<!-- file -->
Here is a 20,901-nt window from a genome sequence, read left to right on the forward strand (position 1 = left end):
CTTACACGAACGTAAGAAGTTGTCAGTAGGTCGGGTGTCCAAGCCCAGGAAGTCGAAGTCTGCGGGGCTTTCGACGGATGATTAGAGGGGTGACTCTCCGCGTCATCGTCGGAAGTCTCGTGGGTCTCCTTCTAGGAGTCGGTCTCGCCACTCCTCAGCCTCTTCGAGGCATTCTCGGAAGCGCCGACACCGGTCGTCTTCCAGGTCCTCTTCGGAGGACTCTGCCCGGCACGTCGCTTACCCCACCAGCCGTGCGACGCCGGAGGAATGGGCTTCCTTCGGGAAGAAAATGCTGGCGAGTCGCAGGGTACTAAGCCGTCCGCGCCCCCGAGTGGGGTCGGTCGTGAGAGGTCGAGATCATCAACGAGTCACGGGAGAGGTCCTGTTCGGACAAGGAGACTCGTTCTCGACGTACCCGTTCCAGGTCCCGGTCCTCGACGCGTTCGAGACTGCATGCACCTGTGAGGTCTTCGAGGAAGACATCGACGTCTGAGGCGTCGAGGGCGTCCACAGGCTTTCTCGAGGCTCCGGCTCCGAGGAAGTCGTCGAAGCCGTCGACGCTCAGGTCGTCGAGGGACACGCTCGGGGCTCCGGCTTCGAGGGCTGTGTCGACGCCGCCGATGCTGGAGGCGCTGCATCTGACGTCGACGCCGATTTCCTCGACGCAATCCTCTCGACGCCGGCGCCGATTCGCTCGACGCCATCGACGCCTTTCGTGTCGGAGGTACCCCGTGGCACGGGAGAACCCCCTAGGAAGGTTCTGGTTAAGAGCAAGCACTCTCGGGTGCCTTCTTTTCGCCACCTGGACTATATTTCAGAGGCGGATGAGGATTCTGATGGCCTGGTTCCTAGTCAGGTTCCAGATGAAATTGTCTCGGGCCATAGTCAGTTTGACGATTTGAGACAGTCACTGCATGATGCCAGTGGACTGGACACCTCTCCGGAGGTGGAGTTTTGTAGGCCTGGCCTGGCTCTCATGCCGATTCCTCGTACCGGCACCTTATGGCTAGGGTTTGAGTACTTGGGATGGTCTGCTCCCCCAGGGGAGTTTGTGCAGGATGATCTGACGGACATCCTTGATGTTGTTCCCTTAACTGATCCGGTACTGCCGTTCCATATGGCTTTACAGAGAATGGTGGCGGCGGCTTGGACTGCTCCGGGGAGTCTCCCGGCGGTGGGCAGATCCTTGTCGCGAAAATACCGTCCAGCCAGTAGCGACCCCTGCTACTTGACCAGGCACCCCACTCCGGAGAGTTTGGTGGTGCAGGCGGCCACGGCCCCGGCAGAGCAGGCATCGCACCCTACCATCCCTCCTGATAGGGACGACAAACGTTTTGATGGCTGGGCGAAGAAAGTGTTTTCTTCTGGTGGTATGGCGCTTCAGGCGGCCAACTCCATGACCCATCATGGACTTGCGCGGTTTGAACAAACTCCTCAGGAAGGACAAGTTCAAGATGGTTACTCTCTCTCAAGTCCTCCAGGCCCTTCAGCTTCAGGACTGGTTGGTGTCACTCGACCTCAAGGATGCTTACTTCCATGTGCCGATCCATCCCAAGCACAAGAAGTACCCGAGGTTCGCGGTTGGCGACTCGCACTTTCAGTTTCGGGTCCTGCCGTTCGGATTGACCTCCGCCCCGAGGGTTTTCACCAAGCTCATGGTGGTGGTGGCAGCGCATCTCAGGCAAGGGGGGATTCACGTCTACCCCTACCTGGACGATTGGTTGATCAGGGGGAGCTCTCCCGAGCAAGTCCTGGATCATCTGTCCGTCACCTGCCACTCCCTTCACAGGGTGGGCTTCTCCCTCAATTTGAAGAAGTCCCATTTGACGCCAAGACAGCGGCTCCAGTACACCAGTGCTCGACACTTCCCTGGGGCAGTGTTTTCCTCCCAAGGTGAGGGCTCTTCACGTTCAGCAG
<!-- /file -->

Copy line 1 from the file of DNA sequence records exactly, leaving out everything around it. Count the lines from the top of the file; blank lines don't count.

Here is a 20,901-nt window from a genome sequence, read left to right on the forward strand (position 1 = left end):